Provost Umphrey attorneys Bryan Blevins and John Cowan have recently filed a class action in federal court over light cigarettes.
Earlier this month, the Southeast Texas Record reported on a lawsuit filed in Arkansas alleging that the country's largest tobacco companies have been misleading consumers on the actual nicotine and tar content of their light cigarettes.
Blevins' suit, which was filed July 20 in the Eastern District of Texas, mirrors the Arkansas suit and accuses Philip Morris, Altria Group and Reynolds American of deceiving consumers.
The Provost Umphrey law firm was also involved in the filing of the Arkansas suit.
The proposed class is represented by Jefferson County resident David Charles V. Hanson III, who claims the defendants misled him into believing light cigarettes were less harmful than regular cigarettes.
According to the suit, Hanson started purchasing various brands of cigarettes in the 1950s.
He claims he first smoked regular cigarettes, but then switched to light brands "believing that Defendants' light cigarettes delivered less tar and nicotine and were less harmful," the complaint states.
The consumer class action will include all Texas residents who from July 20, 2005 until the end of the litigation purchased cigarettes labeled as "light" or "ultra-lights." So far, the class includes at least 100 members seeking more than $5 million in damages.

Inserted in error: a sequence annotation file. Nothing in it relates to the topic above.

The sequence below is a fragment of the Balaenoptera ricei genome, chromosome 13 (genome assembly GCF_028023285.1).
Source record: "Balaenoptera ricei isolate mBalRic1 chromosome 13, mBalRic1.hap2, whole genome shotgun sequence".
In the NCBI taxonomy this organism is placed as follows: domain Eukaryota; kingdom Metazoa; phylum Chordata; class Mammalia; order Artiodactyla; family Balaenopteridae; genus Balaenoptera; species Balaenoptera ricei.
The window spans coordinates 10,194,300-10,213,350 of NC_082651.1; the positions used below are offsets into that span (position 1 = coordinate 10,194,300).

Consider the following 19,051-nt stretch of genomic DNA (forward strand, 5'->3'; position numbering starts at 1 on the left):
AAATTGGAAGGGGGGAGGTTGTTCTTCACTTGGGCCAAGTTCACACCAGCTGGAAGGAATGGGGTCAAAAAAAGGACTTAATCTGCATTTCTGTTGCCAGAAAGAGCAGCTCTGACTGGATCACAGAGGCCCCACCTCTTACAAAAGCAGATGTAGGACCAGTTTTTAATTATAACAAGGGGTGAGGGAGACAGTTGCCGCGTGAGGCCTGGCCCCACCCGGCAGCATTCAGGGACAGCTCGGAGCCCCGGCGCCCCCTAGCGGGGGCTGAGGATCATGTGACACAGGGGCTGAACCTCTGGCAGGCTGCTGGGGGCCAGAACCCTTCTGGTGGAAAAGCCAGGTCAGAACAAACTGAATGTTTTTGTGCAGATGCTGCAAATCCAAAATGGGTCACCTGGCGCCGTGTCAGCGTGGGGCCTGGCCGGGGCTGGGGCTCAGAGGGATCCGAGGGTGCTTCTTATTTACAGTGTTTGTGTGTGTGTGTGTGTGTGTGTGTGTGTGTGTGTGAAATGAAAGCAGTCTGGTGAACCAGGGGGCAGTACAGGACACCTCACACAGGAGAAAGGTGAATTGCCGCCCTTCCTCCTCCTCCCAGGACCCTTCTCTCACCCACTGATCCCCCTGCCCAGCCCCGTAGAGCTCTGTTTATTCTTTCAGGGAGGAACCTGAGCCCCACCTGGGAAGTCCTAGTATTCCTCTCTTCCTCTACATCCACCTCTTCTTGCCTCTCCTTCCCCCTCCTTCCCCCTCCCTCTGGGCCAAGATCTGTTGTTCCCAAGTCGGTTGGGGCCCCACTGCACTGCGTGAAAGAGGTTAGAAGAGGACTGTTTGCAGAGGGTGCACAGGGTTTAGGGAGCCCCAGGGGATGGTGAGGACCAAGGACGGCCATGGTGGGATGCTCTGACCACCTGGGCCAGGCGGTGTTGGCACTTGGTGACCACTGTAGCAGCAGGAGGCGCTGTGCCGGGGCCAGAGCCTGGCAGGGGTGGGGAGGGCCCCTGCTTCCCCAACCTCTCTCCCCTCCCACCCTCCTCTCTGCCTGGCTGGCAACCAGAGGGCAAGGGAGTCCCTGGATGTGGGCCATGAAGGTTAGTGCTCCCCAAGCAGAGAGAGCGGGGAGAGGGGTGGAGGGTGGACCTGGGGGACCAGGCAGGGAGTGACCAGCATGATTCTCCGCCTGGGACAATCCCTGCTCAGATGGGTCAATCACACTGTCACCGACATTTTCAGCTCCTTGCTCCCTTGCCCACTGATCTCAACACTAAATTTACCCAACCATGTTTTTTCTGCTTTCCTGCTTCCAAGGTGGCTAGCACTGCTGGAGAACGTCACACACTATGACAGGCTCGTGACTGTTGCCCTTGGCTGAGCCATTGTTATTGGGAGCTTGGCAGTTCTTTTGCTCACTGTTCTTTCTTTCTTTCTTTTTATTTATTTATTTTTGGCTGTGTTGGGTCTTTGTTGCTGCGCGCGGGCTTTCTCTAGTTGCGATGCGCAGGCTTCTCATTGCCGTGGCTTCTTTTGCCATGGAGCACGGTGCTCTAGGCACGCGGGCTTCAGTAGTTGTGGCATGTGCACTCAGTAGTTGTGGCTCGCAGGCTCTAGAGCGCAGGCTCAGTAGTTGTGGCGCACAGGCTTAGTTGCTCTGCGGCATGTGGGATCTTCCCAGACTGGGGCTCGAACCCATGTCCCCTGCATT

"This consumer class action concerns Defendants' ... advertising of light cigarettes as delivering less nicotine ... and being less harmful ... despite Defendants knowledge that these representations were false," the suit states.
The suit accuses the defendants of designing their light cigarettes to register lower levels of tar and nicotine during testing than the levels actually delivered to consumers.
The plaintiff argues the tobacco companies intentionally manipulated the design and content "by modifying the tobacco blend, weight, rod length, and circumference, using reconstituted tobacco sheets and expanded tobacco; and by increasing the smoke PH levels of the cigarettes through chemical processing and the use of additive such as ammonia, resulting in the delivery of great amounts of tar and nicotine."
The suit alleges that the defendants knew that their representations that light cigarettes delivered less nicotine and were less harmful were false, deceptive, misleading and unfair.
The defendants are accused of breaching express and implied warranties, violating the Texas Deceptive Trade Practices Act, unjust enrichment and fraudulent concealment.
The lawsuit requests a restitution of money paid at retail for light cigarettes, disgorgement of profits, the establishment of a constructive trust to reimburse the class for economic damages and establishment of a smoker cessation program.
Plaintiffs are seeking actual, compensatory and consequential damages, but not damages for personal injury or health care claims.
Blevins is lead attorney for the plaintiffs.
The case has been assigned to U.S. District Judge Thad Heartfield.
Case No: 1:09cv00704-TH